How Healthy Are the Men in Your Life? - Wheaton Franciscan Healthcare

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Published on June 05, 2017

How Healthy Are the Men in Your Life?

By: Adam Holt, MD

Did you know that cardiovascular disease, lung cancer, stroke and diabetes are among the leading causes of death for American men?

A man's risk of developing these conditions can be reduced with a combination of a healthy lifestyle and regular medical care. Routine checkups and screenings are critical for detecting hidden problems and staying healthy.

Get an Annual Exam

The top thing men (and women) can do to help catch and address chronic health issues early is to get an exam by their primary care doctor.

Just as you would have your car maintained to avoid a mechanical issue, an annual "tune-up" gives your doctor a chance to assess your risks and perform general screening tests to help catch things like diabetes, hypertension and other health issues before they become advanced.

You may want to schedule your exam on your birthday or birthday week, so the exam is an "automatic" recurrence on your calendar.

Five Tests to Talk with Your Doctor About

Some key tests to keep in mind and to talk to your doctor about include:

Check Your Heart

Heart disease is the leading cause of death for young men, other than auto accidents and being shot. If you test early, you can catch heart disease long before you develop it. Tests to talk to your doctor about include:

  • Check your blood pressure. Blood pressure is the most important risk factor and one that's easiest to control. Normal blood pressure is 115 over 70. If it's more than 130 over 80 that's a red flag.
  • Determine your cholesterol levels. The fasting blood test for blood fats and blood sugar helps find your levels for the good cholesterol (HDL), the bad cholesterol (LDL) and triglycerides. A fasting sugar is also a screen for diabetes.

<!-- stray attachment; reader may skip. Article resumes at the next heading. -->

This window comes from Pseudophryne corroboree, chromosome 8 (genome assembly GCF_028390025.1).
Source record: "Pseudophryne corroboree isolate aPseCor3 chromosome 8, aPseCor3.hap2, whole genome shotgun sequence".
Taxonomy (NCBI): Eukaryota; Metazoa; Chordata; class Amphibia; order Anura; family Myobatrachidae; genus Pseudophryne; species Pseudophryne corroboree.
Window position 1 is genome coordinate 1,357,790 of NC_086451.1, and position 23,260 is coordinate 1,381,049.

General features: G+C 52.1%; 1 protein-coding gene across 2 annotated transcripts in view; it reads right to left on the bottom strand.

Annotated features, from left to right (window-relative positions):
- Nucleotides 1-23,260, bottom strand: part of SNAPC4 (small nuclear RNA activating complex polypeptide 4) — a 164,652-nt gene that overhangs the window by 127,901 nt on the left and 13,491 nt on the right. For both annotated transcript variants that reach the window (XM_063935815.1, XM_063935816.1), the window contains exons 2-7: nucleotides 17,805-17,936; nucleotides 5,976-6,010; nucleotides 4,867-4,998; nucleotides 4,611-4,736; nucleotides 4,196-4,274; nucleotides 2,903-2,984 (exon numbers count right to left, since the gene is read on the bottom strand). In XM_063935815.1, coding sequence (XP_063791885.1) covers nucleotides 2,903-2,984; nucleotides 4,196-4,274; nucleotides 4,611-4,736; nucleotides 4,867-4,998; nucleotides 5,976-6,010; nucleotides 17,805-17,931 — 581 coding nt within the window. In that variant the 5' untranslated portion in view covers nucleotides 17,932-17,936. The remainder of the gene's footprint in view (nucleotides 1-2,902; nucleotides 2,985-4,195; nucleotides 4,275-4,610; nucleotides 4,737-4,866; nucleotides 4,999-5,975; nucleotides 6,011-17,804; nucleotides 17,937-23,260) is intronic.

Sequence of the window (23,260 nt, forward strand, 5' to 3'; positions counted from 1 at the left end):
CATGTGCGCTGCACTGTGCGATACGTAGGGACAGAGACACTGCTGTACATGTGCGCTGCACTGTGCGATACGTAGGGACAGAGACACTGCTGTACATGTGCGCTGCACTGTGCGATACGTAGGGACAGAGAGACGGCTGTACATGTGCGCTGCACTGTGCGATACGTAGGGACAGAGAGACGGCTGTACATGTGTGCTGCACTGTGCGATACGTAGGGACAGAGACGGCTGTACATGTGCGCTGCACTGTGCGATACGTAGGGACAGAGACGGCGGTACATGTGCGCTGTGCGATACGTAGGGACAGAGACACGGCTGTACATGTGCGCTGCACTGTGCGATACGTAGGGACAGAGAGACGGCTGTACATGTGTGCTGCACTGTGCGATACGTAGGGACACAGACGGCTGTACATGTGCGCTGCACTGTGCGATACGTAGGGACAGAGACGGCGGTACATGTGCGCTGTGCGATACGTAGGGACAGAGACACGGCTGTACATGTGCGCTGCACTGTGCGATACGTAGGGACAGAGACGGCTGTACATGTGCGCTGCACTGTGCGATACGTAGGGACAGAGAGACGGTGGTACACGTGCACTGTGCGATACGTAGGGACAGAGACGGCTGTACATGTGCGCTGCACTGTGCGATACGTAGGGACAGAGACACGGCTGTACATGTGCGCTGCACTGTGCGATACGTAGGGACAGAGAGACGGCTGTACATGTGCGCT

• Take the tape measure test. You might balk, but this is a true indicator of your heart risk. If you are 40 inches or more around your waist, it's a red flag for heart disease. It is also likely an indicator of the need for more regular physical activity.

Testicular Exam

Men between ages 15 and 40 years should have a testicular exam. Your doctor can also help you learn how to do a self-exam. As we ask women to do monthly breast exams, so should men do regular testicular self-exams. This is a rare cancer but one that has over a 90 percent cure rate if caught early.

PSA Test & Rectal Exam

Beginning at age 50, men should start talking to their doctor about screening for prostate cancer. That includes a rectal exam and a blood test called the prostate-specific antigen test (PSA). Testing can begin earlier if you have a family history of prostate cancer or you are of African-American descent. Discuss with your doctor the risks/benefits and current thinking of how a PSA figures into your personal health profile.

Colonoscopy

Starting at age 50, men should consider getting a colonoscopy to test for polyps and other signs of colon and rectal cancers, and for many that means a test every 10 years.

Skin Exam

Skin cancer is preventable with vigilant use of sunscreen. It is recommended that men have a head-to-toe skin exam by their health care provider to watch for early signs of skin cancer. Some physicians advocate seeing a dermatologist once every two to three years for a full skin exam, especially those who spend summer outdoors, such as golfers, boaters, sunbathers, and gardeners.

Find a Doctor & Make an Appointment

If you or a man in your life needs a primary care provider, we can help! Many of our doctors offer early morning, evening, weekend and same-day appointments at convenient locations throughout Southeast Wisconsin.

Find a doctor now!

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How Healthy Are the Men in Your Life?